Getting physical with your chemistry: Mechanically investigating local structure and properties of surfaces with the atomic force microscope

William F. Heinz, Jan H. Hoh

Research output: Contribution to journalArticle

Abstract

The atomic force microscope (AFM) is a powerful tool for investigating nanoscale structures, dynamics, and forces at interfaces. AFM has dramatically matured in the almost 20-year history of the instrument. Today, AFMs are sufficiently robust and accessible that they are finding their way into undergraduate science curricula. This paper discusses the current state of the art of AFM in terms of imaging, force measurement, and sample manipulation and its application to physical chemistry. Biological systems are used as examples for how the AFM can be used.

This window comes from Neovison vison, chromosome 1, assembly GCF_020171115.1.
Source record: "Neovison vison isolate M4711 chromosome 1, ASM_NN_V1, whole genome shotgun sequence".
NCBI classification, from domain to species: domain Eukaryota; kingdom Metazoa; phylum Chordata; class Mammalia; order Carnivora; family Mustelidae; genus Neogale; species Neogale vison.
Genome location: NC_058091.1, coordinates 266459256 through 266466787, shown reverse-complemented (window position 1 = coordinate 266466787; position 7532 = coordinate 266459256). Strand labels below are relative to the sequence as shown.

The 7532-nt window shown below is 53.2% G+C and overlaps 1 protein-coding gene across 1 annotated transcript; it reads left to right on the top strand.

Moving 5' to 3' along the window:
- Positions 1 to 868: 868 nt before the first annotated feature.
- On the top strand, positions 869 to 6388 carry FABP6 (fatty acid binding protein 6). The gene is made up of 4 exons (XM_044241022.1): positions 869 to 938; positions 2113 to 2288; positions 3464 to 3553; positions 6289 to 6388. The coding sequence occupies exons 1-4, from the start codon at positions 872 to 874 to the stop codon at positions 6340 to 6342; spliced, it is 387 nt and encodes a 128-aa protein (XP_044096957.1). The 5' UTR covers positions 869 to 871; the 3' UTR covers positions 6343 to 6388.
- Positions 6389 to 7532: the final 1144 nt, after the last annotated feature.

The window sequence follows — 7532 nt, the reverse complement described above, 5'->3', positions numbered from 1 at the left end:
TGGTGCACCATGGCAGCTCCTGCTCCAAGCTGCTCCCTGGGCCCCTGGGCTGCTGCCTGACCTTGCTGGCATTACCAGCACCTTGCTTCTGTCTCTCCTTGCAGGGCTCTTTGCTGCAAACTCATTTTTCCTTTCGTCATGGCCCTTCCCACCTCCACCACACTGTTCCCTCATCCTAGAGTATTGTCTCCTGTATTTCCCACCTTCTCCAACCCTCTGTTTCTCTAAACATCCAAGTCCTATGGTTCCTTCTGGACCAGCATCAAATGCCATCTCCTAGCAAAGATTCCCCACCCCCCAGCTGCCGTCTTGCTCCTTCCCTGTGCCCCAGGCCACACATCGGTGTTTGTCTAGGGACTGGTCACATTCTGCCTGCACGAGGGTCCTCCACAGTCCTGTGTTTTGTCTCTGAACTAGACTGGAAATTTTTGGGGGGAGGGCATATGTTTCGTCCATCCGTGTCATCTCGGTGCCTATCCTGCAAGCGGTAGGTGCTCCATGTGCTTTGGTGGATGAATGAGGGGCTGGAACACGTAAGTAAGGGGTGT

Original languageEnglish (US)
Pages (from-to)695-703
Number of pages9
JournalJournal of Chemical Education
Volume82
Issue number5
StatePublished - May 1 2005

ASJC Scopus subject areas

  • Chemistry(all)
  • Education

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